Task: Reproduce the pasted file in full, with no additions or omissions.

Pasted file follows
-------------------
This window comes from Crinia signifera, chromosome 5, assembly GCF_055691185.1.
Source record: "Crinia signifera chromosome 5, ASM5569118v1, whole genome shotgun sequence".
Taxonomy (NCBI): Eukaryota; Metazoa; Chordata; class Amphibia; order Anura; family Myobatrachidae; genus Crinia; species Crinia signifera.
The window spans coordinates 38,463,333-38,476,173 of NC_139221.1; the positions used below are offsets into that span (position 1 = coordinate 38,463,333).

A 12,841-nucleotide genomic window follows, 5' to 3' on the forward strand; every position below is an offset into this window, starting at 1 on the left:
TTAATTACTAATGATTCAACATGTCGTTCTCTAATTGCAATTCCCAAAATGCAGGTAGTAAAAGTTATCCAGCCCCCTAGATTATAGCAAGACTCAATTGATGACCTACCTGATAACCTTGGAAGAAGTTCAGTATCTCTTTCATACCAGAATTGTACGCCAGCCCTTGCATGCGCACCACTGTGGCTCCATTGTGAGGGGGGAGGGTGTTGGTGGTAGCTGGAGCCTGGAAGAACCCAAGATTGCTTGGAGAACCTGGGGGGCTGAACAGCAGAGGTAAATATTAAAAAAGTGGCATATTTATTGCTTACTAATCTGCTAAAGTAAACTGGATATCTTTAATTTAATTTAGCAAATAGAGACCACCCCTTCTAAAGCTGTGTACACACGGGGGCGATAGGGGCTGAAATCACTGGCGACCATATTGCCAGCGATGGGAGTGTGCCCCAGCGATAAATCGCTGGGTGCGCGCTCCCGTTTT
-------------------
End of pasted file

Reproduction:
This window comes from Crinia signifera, chromosome 5, assembly GCF_055691185.1.
Source record: "Crinia signifera chromosome 5, ASM5569118v1, whole genome shotgun sequence".
Taxonomy (NCBI): Eukaryota; Metazoa; Chordata; class Amphibia; order Anura; family Myobatrachidae; genus Crinia; species Crinia signifera.
The window spans coordinates 38,463,333-38,476,173 of NC_139221.1; the positions used below are offsets into that span (position 1 = coordinate 38,463,333).

A 12,841-nucleotide genomic window follows, 5' to 3' on the forward strand; every position below is an offset into this window, starting at 1 on the left:
TTAATTACTAATGATTCAACATGTCGTTCTCTAATTGCAATTCCCAAAATGCAGGTAGTAAAAGTTATCCAGCCCCCTAGATTATAGCAAGACTCAATTGATGACCTACCTGATAACCTTGGAAGAAGTTCAGTATCTCTTTCATACCAGAATTGTACGCCAGCCCTTGCATGCGCACCACTGTGGCTCCATTGTGAGGGGGGAGGGTGTTGGTGGTAGCTGGAGCCTGGAAGAACCCAAGATTGCTTGGAGAACCTGGGGGGCTGAACAGCAGAGGTAAATATTAAAAAAGTGGCATATTTATTGCTTACTAATCTGCTAAAGTAAACTGGATATCTTTAATTTAATTTAGCAAATAGAGACCACCCCTTCTAAAGCTGTGTACACACGGGGGCGATAGGGGCTGAAATCACTGGCGACCATATTGCCAGCGATGGGAGTGTGCCCCAGCGATAAATCGCTGGGTGCGCGCTCCCGTTTT